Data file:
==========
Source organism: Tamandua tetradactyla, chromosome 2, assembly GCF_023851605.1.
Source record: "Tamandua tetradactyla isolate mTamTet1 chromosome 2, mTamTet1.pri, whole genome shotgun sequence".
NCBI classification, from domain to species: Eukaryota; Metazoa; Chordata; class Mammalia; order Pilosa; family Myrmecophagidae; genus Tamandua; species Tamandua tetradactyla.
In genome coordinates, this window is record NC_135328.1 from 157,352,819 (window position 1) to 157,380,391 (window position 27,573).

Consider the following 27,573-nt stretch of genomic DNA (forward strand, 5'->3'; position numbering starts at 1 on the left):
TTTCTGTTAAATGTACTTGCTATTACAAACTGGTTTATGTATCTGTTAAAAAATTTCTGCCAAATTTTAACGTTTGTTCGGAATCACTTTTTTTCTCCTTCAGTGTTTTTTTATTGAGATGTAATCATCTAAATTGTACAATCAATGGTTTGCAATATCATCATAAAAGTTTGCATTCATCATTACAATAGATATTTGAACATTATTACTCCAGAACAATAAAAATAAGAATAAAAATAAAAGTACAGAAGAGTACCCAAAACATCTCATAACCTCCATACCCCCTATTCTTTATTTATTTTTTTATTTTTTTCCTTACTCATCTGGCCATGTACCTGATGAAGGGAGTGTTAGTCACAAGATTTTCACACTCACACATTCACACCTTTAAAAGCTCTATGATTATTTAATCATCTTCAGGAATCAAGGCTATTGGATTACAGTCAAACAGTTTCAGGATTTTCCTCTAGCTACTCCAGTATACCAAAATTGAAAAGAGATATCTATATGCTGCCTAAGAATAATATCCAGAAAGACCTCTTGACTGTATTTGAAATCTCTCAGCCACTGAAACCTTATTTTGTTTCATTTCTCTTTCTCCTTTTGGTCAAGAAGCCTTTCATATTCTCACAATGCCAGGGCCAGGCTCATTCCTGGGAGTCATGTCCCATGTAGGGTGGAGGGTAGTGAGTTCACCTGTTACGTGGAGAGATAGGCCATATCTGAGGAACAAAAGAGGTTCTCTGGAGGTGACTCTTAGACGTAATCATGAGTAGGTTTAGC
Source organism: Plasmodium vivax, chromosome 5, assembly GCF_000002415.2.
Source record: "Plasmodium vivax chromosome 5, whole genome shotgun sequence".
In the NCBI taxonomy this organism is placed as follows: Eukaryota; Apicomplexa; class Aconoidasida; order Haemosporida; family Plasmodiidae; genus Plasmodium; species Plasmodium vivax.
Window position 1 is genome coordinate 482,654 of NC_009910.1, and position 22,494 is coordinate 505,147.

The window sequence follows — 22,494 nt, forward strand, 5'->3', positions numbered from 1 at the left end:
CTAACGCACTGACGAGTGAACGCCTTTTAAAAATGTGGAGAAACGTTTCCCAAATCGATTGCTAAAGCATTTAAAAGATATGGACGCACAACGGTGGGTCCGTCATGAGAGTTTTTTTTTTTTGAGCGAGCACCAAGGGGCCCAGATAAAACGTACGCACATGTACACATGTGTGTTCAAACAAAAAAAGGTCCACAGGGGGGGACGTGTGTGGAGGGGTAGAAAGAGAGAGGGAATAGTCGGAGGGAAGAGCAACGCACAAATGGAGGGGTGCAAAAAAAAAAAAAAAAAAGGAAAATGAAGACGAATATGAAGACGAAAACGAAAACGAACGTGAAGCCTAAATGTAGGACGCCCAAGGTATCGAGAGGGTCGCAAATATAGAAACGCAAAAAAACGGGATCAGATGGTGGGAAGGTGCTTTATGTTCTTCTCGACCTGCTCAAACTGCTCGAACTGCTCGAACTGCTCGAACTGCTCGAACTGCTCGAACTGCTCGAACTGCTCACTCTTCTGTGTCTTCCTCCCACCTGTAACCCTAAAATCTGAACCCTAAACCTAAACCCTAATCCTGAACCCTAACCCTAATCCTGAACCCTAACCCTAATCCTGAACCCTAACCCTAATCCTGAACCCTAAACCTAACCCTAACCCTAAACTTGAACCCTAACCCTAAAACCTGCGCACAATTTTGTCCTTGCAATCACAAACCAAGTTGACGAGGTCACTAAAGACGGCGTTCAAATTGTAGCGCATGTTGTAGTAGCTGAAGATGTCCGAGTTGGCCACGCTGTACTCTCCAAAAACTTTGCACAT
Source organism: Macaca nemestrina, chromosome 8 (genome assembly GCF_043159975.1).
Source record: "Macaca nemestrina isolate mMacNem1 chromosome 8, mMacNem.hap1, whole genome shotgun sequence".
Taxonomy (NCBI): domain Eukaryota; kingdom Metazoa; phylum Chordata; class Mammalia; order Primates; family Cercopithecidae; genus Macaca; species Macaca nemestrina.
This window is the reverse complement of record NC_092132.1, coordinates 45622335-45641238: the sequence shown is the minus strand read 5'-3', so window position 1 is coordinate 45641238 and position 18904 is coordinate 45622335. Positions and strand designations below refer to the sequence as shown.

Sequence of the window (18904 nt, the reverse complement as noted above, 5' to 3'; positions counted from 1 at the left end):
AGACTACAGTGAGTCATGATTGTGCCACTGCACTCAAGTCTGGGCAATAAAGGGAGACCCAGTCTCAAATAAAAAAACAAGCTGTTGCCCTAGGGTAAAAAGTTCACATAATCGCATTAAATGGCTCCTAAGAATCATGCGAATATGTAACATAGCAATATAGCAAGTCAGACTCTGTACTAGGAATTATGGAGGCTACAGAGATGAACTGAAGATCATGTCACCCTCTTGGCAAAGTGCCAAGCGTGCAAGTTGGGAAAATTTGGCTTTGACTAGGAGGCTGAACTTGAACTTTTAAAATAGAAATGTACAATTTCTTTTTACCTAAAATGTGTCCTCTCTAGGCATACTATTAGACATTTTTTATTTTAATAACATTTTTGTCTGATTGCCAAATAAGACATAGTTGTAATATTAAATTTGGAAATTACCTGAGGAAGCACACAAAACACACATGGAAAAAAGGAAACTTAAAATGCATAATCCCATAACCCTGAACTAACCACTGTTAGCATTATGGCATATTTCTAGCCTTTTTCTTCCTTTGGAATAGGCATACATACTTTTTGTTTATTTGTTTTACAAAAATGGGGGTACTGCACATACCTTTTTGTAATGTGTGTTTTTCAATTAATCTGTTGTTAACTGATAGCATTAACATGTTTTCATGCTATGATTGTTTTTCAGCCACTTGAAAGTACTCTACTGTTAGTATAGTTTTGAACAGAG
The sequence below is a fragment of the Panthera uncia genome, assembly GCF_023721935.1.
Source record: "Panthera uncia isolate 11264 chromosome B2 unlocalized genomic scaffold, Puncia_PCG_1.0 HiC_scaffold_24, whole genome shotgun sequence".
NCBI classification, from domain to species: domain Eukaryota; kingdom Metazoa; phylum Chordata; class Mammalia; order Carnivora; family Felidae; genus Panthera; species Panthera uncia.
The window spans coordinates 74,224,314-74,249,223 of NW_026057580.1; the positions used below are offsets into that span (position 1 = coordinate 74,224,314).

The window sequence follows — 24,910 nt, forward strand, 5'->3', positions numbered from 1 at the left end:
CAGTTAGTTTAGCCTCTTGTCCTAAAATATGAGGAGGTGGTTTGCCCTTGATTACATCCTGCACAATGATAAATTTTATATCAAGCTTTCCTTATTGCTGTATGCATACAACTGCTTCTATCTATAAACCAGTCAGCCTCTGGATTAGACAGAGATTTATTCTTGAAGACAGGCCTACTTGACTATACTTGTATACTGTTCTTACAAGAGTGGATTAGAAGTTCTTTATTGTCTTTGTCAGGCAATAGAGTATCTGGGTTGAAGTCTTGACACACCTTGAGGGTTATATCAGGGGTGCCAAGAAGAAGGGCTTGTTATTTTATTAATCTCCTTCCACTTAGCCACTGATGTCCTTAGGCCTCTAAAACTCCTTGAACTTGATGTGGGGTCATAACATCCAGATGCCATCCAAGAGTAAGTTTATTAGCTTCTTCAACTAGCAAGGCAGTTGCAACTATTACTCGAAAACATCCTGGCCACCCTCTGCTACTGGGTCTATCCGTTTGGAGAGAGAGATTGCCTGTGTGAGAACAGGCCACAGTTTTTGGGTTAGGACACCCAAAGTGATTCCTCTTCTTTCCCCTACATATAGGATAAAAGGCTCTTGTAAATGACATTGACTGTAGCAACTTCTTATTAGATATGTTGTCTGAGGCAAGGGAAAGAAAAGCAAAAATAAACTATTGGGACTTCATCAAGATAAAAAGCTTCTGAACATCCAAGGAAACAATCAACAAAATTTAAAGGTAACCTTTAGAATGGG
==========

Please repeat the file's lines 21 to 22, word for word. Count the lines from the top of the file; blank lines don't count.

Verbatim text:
NCBI classification, from domain to species: domain Eukaryota; kingdom Metazoa; phylum Chordata; class Mammalia; order Carnivora; family Felidae; genus Panthera; species Panthera uncia.
The window spans coordinates 74,224,314-74,249,223 of NW_026057580.1; the positions used below are offsets into that span (position 1 = coordinate 74,224,314).